Aided by an unnamed motorcyclist (Jeremy McWilliams), a young woman (Scarlett Johansson) lures unsuspecting young men that she meets on the streets of Glasgow, back to to a house where they are consumed by a black liquid. After letting a disfigured young man (Adam Pearson) live, however, she seems to question what she is doing and escapes into the Scottish highlands.
We conclude our series on underrated “disturbing” films with this stunning and mesmerizing sci-fi featuring a truly amazing performance by Scarlet Johansson.
Some films aren’t so much underrated as under seen. Everyone I know who has seen this film has praised it for its visual style, its amazingly creepy soundtrack by Mica Levi and Johansson’s performance, which is truly unlike any other she’s given; and yet there are plenty who haven’t seen it, perhaps put off by its highly stylized take on sci-fi, which divided the critics on its release and which is why I think it warrants inclusion on this blog.
Opening with a black screen, from which a pin prick of light appears in the middle, becoming slowly brighter before it envelops the whole screen, whereupon the camera angle shifts and we the light is caused by two objects locking together, where the white object is slowly taken over by a black liquid floating up from its centre, this cuts to the pupil in an eye. From the very opening shots Glazer puts the viewer on edge. No explanation is given for what’s happening here. Is it the alien character being born? Is it something in space? This is a film that examines what it means to be alien, from an alien’s perspective. It mixes the mundane and the otherworldly in a way that it’s hard to compare with any other film and, as such, makes it a hard film to put into words or to describe one’s feelings about. Many critics have identified feminist or gender themes in the film and there’s plenty of examples within it to sustain those arguments, though for me that’s almost too constricting a view of a film that is deliberately oblique in its meaning. There’s no exposition and little in the way of dialogue (in fact there’s no dialogue at all for the film’s first 13 minutes and it’s final 10) and the viewer is left to make up their own mind as why Johansson’s character is luring these men to their deaths or what the motorcyclist’s connection with her is. At times the very lack of explanation and strangeness is what is disturbing. At other times, it’s more straightforward: the crying infant left by both the woman and the motorcyclist on the beach, after it’s parents drown or Johansson’s seduction of the disfigured young man.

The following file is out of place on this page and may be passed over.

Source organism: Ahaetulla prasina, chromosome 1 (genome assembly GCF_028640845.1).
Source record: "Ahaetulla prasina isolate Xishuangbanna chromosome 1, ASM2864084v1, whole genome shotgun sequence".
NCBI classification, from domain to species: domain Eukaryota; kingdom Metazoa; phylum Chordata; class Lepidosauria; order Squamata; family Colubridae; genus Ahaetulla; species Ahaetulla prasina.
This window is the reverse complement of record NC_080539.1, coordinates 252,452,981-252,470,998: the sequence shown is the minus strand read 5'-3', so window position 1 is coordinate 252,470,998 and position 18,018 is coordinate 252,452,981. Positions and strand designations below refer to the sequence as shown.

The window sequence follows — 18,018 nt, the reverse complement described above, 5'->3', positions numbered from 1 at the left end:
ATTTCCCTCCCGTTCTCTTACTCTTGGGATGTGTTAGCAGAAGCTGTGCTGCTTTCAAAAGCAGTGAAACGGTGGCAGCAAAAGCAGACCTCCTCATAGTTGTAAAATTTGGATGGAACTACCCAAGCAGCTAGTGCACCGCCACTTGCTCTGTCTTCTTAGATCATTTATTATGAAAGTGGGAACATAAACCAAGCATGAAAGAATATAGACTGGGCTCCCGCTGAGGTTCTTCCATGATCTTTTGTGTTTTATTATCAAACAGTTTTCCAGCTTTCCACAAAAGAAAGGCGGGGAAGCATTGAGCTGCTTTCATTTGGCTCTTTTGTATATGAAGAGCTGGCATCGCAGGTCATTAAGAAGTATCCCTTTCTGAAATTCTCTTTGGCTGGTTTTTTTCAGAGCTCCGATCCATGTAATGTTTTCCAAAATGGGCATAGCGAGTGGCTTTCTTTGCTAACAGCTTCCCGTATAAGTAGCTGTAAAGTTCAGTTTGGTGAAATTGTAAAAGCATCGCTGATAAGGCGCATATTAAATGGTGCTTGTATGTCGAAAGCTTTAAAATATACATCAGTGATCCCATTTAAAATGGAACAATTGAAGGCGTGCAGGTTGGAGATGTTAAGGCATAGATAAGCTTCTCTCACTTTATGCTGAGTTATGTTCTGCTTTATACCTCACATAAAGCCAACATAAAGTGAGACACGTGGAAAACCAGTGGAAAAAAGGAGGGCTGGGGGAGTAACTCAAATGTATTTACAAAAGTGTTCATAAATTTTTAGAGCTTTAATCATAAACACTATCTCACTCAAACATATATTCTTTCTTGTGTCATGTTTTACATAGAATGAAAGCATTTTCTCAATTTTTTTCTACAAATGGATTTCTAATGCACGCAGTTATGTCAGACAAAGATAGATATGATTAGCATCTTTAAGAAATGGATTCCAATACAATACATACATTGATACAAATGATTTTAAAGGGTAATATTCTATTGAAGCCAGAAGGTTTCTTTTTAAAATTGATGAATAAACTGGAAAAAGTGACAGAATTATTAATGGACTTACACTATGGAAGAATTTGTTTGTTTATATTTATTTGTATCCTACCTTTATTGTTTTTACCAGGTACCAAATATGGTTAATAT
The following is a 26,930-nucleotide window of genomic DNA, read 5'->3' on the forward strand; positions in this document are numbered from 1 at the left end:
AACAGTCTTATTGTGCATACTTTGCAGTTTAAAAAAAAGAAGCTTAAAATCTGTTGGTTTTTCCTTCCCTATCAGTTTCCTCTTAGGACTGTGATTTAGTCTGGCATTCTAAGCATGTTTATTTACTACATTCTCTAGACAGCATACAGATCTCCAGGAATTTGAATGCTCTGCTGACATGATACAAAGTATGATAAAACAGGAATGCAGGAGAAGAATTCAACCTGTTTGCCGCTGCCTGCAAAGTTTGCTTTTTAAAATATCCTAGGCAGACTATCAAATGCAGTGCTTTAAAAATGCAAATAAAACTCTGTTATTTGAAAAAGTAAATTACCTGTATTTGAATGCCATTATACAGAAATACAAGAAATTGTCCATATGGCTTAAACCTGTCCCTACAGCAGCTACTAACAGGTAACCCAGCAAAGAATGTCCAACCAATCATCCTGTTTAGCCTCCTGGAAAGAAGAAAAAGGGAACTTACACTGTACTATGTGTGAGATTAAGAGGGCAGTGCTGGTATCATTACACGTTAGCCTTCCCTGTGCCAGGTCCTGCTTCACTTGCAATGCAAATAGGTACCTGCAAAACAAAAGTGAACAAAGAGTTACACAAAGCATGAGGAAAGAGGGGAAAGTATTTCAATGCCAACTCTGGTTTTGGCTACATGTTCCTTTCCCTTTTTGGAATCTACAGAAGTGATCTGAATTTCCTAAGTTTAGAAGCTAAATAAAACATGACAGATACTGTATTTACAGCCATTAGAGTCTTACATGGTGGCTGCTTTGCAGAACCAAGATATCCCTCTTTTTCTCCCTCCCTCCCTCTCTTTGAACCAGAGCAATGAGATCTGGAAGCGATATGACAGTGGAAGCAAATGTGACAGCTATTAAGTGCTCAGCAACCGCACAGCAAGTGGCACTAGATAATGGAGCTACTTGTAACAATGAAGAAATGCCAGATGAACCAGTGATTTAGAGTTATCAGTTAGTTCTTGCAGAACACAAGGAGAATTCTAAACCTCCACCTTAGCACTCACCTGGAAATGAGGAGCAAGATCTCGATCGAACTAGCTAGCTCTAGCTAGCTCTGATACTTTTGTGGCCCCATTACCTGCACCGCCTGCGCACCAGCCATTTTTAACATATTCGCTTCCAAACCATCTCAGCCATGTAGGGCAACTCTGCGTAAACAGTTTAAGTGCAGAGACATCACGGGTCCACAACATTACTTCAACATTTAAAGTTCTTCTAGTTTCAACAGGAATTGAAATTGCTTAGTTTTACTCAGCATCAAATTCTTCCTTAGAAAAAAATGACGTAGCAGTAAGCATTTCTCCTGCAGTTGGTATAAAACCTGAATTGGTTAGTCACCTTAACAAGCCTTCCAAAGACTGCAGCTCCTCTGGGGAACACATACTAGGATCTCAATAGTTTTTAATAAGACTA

With many of the other parts played by non actors (sometimes with accents so thick it’s hard even for me to understand what they’re saying), it’s left to Johansson to carry the film and carry it she does. So many shots in the film are focused on her face or of her positioned against the landscape. If anyone has any lingering doubts as to her abilities as an actor, they will be dispelled after a single viewing of this film. Here we have one of the most famous actors in Hollywood, working on a largely unscripted film, shot documentary style on the streets of Scotland, speaking in a faultless British accent and giving a performance so far apart from anything else she has done, that you have to keep reminding yourself who you’re watching. In casting her, Glazer pulls off a major casting coup — nothing looks more alien and jarring than the sight of Johansson walking around cold, rainy Scottish towns or awkwardly chatting up men from the driver’s seat of her battered white transit van.
The eerie strangeness of it all is is heightened by Mica Levi’s extraordinary score, which fuses Penderecki style extended orchestral techniques with ominous soundscapes. The music is given plenty of space and at times the abstract nature of the visuals serve to make the score almost a character in the film.
This is sci-fi in it’s most languid and enigmatic form. The weird visual beauty of both the scenes in the black room where Johansson’s character brings the men and the final scenes in the bleak snow covered forest, bring to mind comparisons with the work of Tarkovsky. Visually, the film manages to show both the beauty and ugliness of Scotland in a way that few films, other than perhaps Lars Von Trier’s Breaking The Waves, have. Like Von Trier’s film, this film’s slow pace and improvised scenes can make this fascinating but difficult watch.
This is clearly a film for which you need to be in the right mindset for, yet if you can handle its beautiful oddness it’s one that will linger long in your memory for, as the title suggests, this really does get “under the skin”.